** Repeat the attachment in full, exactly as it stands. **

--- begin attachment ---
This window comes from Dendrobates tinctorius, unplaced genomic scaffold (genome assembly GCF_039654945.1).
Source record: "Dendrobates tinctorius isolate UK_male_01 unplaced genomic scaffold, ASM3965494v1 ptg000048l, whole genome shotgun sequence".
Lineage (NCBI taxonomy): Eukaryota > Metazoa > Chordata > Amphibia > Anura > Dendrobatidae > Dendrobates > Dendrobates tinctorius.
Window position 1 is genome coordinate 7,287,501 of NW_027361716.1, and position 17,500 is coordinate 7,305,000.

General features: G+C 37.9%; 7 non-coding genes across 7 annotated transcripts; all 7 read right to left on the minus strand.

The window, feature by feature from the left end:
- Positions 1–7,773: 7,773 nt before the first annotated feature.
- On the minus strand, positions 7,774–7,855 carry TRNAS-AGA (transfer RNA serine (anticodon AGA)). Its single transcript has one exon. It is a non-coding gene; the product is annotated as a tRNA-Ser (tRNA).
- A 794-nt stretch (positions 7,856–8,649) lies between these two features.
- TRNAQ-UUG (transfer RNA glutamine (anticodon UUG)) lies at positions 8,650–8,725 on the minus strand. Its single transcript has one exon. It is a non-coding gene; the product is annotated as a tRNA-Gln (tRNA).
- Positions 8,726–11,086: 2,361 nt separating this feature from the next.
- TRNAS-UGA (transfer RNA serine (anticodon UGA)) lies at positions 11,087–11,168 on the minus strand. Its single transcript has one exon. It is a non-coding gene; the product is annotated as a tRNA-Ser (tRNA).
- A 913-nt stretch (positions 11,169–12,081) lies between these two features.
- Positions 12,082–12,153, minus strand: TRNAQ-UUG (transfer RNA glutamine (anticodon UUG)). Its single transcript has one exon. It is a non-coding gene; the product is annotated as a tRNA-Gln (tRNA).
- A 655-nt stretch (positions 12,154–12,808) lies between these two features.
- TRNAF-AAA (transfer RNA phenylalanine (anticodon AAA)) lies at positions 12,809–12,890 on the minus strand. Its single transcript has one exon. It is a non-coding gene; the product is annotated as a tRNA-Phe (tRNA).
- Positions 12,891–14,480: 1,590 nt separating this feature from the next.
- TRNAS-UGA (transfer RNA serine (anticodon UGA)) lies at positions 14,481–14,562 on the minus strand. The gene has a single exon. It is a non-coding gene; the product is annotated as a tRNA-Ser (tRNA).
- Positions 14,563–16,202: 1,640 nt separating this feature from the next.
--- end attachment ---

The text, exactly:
This window comes from Dendrobates tinctorius, unplaced genomic scaffold (genome assembly GCF_039654945.1).
Source record: "Dendrobates tinctorius isolate UK_male_01 unplaced genomic scaffold, ASM3965494v1 ptg000048l, whole genome shotgun sequence".
Lineage (NCBI taxonomy): Eukaryota > Metazoa > Chordata > Amphibia > Anura > Dendrobatidae > Dendrobates > Dendrobates tinctorius.
Window position 1 is genome coordinate 7,287,501 of NW_027361716.1, and position 17,500 is coordinate 7,305,000.

General features: G+C 37.9%; 7 non-coding genes across 7 annotated transcripts; all 7 read right to left on the minus strand.

The window, feature by feature from the left end:
- Positions 1–7,773: 7,773 nt before the first annotated feature.
- On the minus strand, positions 7,774–7,855 carry TRNAS-AGA (transfer RNA serine (anticodon AGA)). Its single transcript has one exon. It is a non-coding gene; the product is annotated as a tRNA-Ser (tRNA).
- A 794-nt stretch (positions 7,856–8,649) lies between these two features.
- TRNAQ-UUG (transfer RNA glutamine (anticodon UUG)) lies at positions 8,650–8,725 on the minus strand. Its single transcript has one exon. It is a non-coding gene; the product is annotated as a tRNA-Gln (tRNA).
- Positions 8,726–11,086: 2,361 nt separating this feature from the next.
- TRNAS-UGA (transfer RNA serine (anticodon UGA)) lies at positions 11,087–11,168 on the minus strand. Its single transcript has one exon. It is a non-coding gene; the product is annotated as a tRNA-Ser (tRNA).
- A 913-nt stretch (positions 11,169–12,081) lies between these two features.
- Positions 12,082–12,153, minus strand: TRNAQ-UUG (transfer RNA glutamine (anticodon UUG)). Its single transcript has one exon. It is a non-coding gene; the product is annotated as a tRNA-Gln (tRNA).
- A 655-nt stretch (positions 12,154–12,808) lies between these two features.
- TRNAF-AAA (transfer RNA phenylalanine (anticodon AAA)) lies at positions 12,809–12,890 on the minus strand. Its single transcript has one exon. It is a non-coding gene; the product is annotated as a tRNA-Phe (tRNA).
- Positions 12,891–14,480: 1,590 nt separating this feature from the next.
- TRNAS-UGA (transfer RNA serine (anticodon UGA)) lies at positions 14,481–14,562 on the minus strand. The gene has a single exon. It is a non-coding gene; the product is annotated as a tRNA-Ser (tRNA).
- Positions 14,563–16,202: 1,640 nt separating this feature from the next.